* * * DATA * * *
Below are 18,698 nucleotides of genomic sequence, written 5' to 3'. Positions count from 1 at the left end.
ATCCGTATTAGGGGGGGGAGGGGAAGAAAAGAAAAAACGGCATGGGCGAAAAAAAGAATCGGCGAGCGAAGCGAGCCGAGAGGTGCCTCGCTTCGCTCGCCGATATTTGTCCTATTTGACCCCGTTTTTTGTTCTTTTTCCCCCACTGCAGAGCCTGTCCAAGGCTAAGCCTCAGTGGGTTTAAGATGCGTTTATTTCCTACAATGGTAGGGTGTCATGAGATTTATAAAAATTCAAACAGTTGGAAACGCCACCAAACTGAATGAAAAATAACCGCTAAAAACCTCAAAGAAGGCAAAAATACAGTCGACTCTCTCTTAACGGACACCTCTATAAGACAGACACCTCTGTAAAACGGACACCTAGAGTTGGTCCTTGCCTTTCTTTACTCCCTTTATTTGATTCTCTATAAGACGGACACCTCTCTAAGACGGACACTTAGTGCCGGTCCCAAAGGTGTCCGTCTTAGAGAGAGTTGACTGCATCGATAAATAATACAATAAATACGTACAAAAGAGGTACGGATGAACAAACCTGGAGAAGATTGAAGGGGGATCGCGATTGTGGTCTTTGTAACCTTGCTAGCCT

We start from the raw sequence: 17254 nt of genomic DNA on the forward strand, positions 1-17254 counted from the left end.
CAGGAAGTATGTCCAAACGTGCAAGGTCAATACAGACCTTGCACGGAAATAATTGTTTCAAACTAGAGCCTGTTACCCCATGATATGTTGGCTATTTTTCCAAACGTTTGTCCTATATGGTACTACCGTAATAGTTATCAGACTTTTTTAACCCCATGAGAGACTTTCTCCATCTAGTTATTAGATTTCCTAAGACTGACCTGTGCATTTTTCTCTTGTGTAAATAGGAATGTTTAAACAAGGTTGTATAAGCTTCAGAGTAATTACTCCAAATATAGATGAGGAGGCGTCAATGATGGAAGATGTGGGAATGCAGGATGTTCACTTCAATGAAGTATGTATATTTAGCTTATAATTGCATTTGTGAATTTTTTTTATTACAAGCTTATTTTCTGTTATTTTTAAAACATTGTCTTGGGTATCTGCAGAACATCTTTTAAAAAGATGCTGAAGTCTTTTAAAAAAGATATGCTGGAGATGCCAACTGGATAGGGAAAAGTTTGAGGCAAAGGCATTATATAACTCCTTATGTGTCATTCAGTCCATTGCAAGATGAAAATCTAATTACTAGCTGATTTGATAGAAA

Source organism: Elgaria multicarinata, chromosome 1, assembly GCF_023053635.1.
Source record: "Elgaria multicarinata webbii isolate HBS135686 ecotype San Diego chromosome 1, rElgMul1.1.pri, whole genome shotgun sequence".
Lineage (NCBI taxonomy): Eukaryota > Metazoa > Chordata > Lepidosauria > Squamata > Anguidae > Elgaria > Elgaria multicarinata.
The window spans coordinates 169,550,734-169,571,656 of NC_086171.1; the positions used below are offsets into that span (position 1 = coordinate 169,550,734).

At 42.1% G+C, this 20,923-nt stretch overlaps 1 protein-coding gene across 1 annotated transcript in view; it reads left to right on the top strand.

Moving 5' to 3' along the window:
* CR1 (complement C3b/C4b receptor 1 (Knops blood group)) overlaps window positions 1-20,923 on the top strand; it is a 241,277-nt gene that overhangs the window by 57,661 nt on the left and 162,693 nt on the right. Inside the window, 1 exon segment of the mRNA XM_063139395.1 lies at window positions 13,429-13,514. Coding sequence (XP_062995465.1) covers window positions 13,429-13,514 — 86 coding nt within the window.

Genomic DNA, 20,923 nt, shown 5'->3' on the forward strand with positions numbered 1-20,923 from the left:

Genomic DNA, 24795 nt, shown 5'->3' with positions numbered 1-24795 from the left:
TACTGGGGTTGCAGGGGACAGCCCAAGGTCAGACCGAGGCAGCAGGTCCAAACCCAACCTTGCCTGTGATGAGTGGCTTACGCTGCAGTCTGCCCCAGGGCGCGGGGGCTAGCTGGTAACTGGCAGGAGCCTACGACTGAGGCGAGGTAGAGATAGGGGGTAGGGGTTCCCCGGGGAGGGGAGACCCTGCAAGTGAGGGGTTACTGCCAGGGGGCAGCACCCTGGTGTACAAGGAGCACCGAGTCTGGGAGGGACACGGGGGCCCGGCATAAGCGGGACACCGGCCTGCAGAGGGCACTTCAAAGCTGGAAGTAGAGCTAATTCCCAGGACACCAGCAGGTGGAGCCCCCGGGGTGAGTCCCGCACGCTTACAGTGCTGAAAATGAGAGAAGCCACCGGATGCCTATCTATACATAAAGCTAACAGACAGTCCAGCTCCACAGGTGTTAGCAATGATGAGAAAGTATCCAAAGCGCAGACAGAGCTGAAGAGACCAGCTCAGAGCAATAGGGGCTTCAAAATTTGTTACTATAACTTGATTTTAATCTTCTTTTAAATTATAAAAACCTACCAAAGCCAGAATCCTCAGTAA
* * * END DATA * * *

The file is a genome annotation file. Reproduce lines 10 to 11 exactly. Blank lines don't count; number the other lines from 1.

Moving 5' to 3' along the window:
* CR1 (complement C3b/C4b receptor 1 (Knops blood group)) overlaps window positions 1-20,923 on the top strand; it is a 241,277-nt gene that overhangs the window by 57,661 nt on the left and 162,693 nt on the right. Inside the window, 1 exon segment of the mRNA XM_063139395.1 lies at window positions 13,429-13,514. Coding sequence (XP_062995465.1) covers window positions 13,429-13,514 — 86 coding nt within the window.